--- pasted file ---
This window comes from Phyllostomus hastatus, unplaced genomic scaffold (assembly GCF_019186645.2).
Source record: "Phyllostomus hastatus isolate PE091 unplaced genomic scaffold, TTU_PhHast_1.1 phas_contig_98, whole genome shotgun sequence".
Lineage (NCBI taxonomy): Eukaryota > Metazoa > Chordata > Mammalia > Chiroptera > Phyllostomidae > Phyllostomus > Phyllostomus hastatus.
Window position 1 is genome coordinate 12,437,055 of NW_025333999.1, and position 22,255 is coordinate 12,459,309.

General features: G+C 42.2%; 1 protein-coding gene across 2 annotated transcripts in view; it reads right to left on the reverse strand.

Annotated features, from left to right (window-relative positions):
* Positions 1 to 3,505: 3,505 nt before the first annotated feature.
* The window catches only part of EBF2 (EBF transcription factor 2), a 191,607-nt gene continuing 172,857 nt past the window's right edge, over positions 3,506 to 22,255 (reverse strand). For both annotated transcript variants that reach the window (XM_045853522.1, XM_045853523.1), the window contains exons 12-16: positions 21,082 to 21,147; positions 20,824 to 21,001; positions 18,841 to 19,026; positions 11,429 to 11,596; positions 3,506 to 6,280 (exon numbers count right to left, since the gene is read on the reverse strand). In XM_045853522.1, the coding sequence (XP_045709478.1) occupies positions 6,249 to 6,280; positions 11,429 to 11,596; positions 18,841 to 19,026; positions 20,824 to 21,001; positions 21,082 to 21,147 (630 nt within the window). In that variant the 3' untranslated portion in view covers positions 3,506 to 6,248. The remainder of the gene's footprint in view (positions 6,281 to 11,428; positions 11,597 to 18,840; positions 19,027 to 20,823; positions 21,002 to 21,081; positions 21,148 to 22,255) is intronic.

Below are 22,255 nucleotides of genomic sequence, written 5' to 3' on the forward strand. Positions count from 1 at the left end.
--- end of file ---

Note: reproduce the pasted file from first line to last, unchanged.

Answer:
This window comes from Phyllostomus hastatus, unplaced genomic scaffold (assembly GCF_019186645.2).
Source record: "Phyllostomus hastatus isolate PE091 unplaced genomic scaffold, TTU_PhHast_1.1 phas_contig_98, whole genome shotgun sequence".
Lineage (NCBI taxonomy): Eukaryota > Metazoa > Chordata > Mammalia > Chiroptera > Phyllostomidae > Phyllostomus > Phyllostomus hastatus.
Window position 1 is genome coordinate 12,437,055 of NW_025333999.1, and position 22,255 is coordinate 12,459,309.

General features: G+C 42.2%; 1 protein-coding gene across 2 annotated transcripts in view; it reads right to left on the reverse strand.

Annotated features, from left to right (window-relative positions):
* Positions 1 to 3,505: 3,505 nt before the first annotated feature.
* The window catches only part of EBF2 (EBF transcription factor 2), a 191,607-nt gene continuing 172,857 nt past the window's right edge, over positions 3,506 to 22,255 (reverse strand). For both annotated transcript variants that reach the window (XM_045853522.1, XM_045853523.1), the window contains exons 12-16: positions 21,082 to 21,147; positions 20,824 to 21,001; positions 18,841 to 19,026; positions 11,429 to 11,596; positions 3,506 to 6,280 (exon numbers count right to left, since the gene is read on the reverse strand). In XM_045853522.1, the coding sequence (XP_045709478.1) occupies positions 6,249 to 6,280; positions 11,429 to 11,596; positions 18,841 to 19,026; positions 20,824 to 21,001; positions 21,082 to 21,147 (630 nt within the window). In that variant the 3' untranslated portion in view covers positions 3,506 to 6,248. The remainder of the gene's footprint in view (positions 6,281 to 11,428; positions 11,597 to 18,840; positions 19,027 to 20,823; positions 21,002 to 21,081; positions 21,148 to 22,255) is intronic.

Below are 22,255 nucleotides of genomic sequence, written 5' to 3' on the forward strand. Positions count from 1 at the left end.